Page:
What if doing well in school and in life depends on much more than your ability to learn quickly and easily?
It does not matter how slowly you go so long as you do not stop.
Psychologist Angela Lee Duckworth has studied how resilience is a key factor in success in life, a view strongly shared by us at Avendale. Below, we share some of the techniques we use daily to build resilience in Avendale students. We encourage you to try these at home too.
1. Create a safe environment for failure
Children need to feel secure and safe to thrive. Therefore, as adults and educators, we need to create an environment (at home and in school) where children feel safe enough to take risks and experience failure. Then, if they do fail as they inevitably will at some point, they can do so without risk of retribution or harm. Building a safe environment allows the child to have full trust in you and an open relationship based on mutual respect and honest communication.
2. Use positive language
The way your word your language has a significant influence on how things are learnt. Using language that empowers and supports children, even when they are frustrated and experiencing ‘failure’ can encourage them to keep trying. For example: ‘I see you’re having difficulty with that. Can you think of another way you could try to achieve it?’ or ‘I like that idea, but how about you think about…’ Positive language and reinforcements build children’s confidence and may encourage them to continue to persist even in the toughest of times. Learn more in this post.
3. Praise effort
The process of how you get somewhere is often just as important as the end product, if not more so! When children begin something, they are going to learn so much through the process; problem solving, imagination, reasoning, predication, self-expression and more! We can observe the child and support the process of how things are done, use positive reinforcements and suggest further improvements or reflections. We should encourage children to discover, explore and investigate their journey rather than look straight to the finish line.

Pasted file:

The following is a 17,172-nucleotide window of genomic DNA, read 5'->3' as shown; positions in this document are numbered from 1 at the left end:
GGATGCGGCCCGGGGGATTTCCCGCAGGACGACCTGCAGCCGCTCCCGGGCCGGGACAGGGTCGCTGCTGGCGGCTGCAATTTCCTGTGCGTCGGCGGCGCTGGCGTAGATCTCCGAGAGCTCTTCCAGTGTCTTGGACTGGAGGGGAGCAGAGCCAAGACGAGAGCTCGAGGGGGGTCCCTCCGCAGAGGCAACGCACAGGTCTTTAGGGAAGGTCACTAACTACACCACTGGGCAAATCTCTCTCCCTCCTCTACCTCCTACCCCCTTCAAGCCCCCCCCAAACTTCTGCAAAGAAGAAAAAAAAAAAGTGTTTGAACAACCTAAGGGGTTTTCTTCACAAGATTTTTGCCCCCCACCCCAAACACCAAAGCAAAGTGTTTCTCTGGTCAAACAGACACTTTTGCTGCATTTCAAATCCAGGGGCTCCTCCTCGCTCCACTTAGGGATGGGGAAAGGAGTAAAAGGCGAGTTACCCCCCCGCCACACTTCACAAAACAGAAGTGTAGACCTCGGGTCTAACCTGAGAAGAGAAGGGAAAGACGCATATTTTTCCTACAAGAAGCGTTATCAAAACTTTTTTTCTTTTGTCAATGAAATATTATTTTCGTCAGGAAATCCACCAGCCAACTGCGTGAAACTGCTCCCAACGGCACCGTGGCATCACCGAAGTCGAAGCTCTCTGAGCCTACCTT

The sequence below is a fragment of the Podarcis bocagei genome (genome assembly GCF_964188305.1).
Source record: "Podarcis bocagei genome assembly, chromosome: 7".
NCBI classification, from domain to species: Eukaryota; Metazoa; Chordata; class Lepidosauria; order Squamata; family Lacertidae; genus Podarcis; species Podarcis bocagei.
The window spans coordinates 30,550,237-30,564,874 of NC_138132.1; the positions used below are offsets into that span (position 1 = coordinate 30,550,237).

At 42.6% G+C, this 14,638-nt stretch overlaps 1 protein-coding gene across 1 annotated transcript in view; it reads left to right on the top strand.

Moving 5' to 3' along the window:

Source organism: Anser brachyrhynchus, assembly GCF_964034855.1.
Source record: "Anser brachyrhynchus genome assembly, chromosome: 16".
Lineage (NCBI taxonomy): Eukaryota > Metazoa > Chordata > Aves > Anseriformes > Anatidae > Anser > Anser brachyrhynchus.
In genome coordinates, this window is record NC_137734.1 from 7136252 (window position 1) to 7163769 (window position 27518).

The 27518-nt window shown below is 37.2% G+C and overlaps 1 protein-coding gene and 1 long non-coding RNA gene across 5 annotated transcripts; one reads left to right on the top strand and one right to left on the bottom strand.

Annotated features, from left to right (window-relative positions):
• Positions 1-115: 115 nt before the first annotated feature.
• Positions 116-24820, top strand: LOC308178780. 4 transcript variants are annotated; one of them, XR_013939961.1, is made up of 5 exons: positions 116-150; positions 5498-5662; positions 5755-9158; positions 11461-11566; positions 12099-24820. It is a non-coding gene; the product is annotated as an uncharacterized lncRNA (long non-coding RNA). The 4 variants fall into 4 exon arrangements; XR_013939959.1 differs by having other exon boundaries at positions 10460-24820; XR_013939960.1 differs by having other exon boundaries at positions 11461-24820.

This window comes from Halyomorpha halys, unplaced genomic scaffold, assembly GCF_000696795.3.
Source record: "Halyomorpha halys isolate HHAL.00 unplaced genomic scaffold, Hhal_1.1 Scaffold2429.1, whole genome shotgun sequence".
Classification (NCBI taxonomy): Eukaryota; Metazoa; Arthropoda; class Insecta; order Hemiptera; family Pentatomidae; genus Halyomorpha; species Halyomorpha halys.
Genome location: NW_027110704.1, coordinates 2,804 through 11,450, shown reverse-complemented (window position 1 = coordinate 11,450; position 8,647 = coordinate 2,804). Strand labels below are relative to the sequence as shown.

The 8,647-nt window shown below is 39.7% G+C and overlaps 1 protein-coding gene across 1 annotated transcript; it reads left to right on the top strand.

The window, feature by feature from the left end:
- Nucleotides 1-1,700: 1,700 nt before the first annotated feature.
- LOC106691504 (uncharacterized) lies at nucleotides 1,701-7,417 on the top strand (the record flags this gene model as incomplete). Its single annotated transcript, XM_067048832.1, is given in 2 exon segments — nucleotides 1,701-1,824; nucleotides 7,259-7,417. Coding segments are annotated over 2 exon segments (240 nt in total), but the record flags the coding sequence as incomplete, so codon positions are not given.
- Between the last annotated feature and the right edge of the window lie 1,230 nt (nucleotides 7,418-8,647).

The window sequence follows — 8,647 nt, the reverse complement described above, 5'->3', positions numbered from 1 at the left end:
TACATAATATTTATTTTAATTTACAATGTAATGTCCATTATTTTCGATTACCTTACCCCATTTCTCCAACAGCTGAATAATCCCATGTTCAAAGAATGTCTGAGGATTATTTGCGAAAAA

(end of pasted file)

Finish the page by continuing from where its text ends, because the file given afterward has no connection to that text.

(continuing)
4. Support their efforts
As parents, our role is to support our children’s growth, allowing them to make mistakes and explore failure. We lay the foundation, observing our children and supporting them where and when they need it, encouraging problem solving with open ended and supportive questions. Lev Vygotsky’s theory ‘Zone of proximal development’ refers to the difference between what a learner can do without help and what they can achieve with guidance and encouragement from someone else. Stay in the zone. Let them work towards their own achievements - don’t do everything for them.
5. Model resilience
Resilience is the ability to bounce back from a situation that has caused stress, failure, challenge or even trauma. This is something that children develop as they grow and something that can be modelled by the adults in their life. Children will observe how you react to situations, and will have a role model for when they encounter different scenarios themselves. Children mimic their parents’ emotional responses and reactions, using their observations to interpret a situation and the behaviour to go with it. Your child learns resilience from what you do even more than what you say.
6. Don’t jump straight in
When your child hits an initial roadblock, or finds themselves bored with nothing to do, don’t provide them with the solution straight away. Instead, facilitate their own efforts to overcome the issues they have. This is particularly important in this modern world, when it is easy to fill any void children might have with activities or technology. For example, if your child is struggling with piecing together a puzzle, resist the urge to do for them. After observing your child’s behaviour and it is clear they need support, talk through the problem with them. Communicate with your child and ask ‘It looks like you’re having trouble finding where that piece goes, why don’t you try and turn it around?’ Help your child through the steps, instead of telling them where the puzzle piece goes! By supporting the child through an obstacle, you are instilling confidence in them and showing them that they can solve problems! A quote by Carol Kranowitz reflects this by saying “Life is an obstacle. When we make it easy for them as children, we make it harder for them as adults.”
7. Encourage perseverance
Giving up on something that you find difficult is easy. However, persevering shows that you can do anything if you put your mind to it! If you give your child the answers or allow them to give up every time things get difficult or frustrating, they will miss out on so many life skills. Pushing through the discomfort is natural, and children need to feel the challenges to allow them to understand future successes. Learning to persevere is important to development because it is interlinked with personal development and self-improvement. By learning to keep trying, children will learn how to reflect on their experiences and how to better them in the future.
Watch Angela’s TED talk on resilience/grit: